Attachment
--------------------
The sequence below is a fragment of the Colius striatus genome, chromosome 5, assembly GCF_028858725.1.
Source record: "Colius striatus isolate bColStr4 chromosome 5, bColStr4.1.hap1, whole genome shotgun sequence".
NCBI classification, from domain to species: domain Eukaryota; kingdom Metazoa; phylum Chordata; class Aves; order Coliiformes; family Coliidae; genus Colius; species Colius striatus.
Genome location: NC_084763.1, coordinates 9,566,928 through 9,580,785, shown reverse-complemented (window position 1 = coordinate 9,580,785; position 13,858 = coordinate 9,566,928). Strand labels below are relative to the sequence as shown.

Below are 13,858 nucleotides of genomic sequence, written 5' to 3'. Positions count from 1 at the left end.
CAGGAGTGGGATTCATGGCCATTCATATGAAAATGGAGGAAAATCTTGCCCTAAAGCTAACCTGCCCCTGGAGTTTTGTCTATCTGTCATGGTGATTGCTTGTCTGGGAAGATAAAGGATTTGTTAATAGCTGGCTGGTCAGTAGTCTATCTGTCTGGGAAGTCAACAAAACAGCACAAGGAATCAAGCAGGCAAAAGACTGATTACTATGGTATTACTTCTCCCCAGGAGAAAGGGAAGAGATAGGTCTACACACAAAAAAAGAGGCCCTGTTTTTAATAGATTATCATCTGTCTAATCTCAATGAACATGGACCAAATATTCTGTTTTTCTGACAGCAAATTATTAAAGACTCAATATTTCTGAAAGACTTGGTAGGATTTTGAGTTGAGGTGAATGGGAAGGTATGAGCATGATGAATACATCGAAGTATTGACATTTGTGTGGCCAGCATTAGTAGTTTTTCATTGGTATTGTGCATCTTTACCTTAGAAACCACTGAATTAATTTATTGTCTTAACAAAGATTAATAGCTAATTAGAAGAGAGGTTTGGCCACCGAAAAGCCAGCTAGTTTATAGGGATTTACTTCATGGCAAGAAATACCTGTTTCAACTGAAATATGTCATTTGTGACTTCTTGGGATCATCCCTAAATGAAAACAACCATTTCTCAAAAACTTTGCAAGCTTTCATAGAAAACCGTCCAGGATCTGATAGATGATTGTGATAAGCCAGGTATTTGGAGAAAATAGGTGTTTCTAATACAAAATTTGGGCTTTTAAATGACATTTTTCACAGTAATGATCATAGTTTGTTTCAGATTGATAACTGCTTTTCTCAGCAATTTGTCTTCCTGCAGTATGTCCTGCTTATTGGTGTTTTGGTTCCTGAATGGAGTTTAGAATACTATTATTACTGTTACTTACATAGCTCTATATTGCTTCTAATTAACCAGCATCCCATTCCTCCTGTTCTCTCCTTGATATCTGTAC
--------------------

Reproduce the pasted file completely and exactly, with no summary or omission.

The sequence below is a fragment of the Colius striatus genome, chromosome 5, assembly GCF_028858725.1.
Source record: "Colius striatus isolate bColStr4 chromosome 5, bColStr4.1.hap1, whole genome shotgun sequence".
NCBI classification, from domain to species: domain Eukaryota; kingdom Metazoa; phylum Chordata; class Aves; order Coliiformes; family Coliidae; genus Colius; species Colius striatus.
Genome location: NC_084763.1, coordinates 9,566,928 through 9,580,785, shown reverse-complemented (window position 1 = coordinate 9,580,785; position 13,858 = coordinate 9,566,928). Strand labels below are relative to the sequence as shown.

Below are 13,858 nucleotides of genomic sequence, written 5' to 3'. Positions count from 1 at the left end.
CAGGAGTGGGATTCATGGCCATTCATATGAAAATGGAGGAAAATCTTGCCCTAAAGCTAACCTGCCCCTGGAGTTTTGTCTATCTGTCATGGTGATTGCTTGTCTGGGAAGATAAAGGATTTGTTAATAGCTGGCTGGTCAGTAGTCTATCTGTCTGGGAAGTCAACAAAACAGCACAAGGAATCAAGCAGGCAAAAGACTGATTACTATGGTATTACTTCTCCCCAGGAGAAAGGGAAGAGATAGGTCTACACACAAAAAAAGAGGCCCTGTTTTTAATAGATTATCATCTGTCTAATCTCAATGAACATGGACCAAATATTCTGTTTTTCTGACAGCAAATTATTAAAGACTCAATATTTCTGAAAGACTTGGTAGGATTTTGAGTTGAGGTGAATGGGAAGGTATGAGCATGATGAATACATCGAAGTATTGACATTTGTGTGGCCAGCATTAGTAGTTTTTCATTGGTATTGTGCATCTTTACCTTAGAAACCACTGAATTAATTTATTGTCTTAACAAAGATTAATAGCTAATTAGAAGAGAGGTTTGGCCACCGAAAAGCCAGCTAGTTTATAGGGATTTACTTCATGGCAAGAAATACCTGTTTCAACTGAAATATGTCATTTGTGACTTCTTGGGATCATCCCTAAATGAAAACAACCATTTCTCAAAAACTTTGCAAGCTTTCATAGAAAACCGTCCAGGATCTGATAGATGATTGTGATAAGCCAGGTATTTGGAGAAAATAGGTGTTTCTAATACAAAATTTGGGCTTTTAAATGACATTTTTCACAGTAATGATCATAGTTTGTTTCAGATTGATAACTGCTTTTCTCAGCAATTTGTCTTCCTGCAGTATGTCCTGCTTATTGGTGTTTTGGTTCCTGAATGGAGTTTAGAATACTATTATTACTGTTACTTACATAGCTCTATATTGCTTCTAATTAACCAGCATCCCATTCCTCCTGTTCTCTCCTTGATATCTGTAC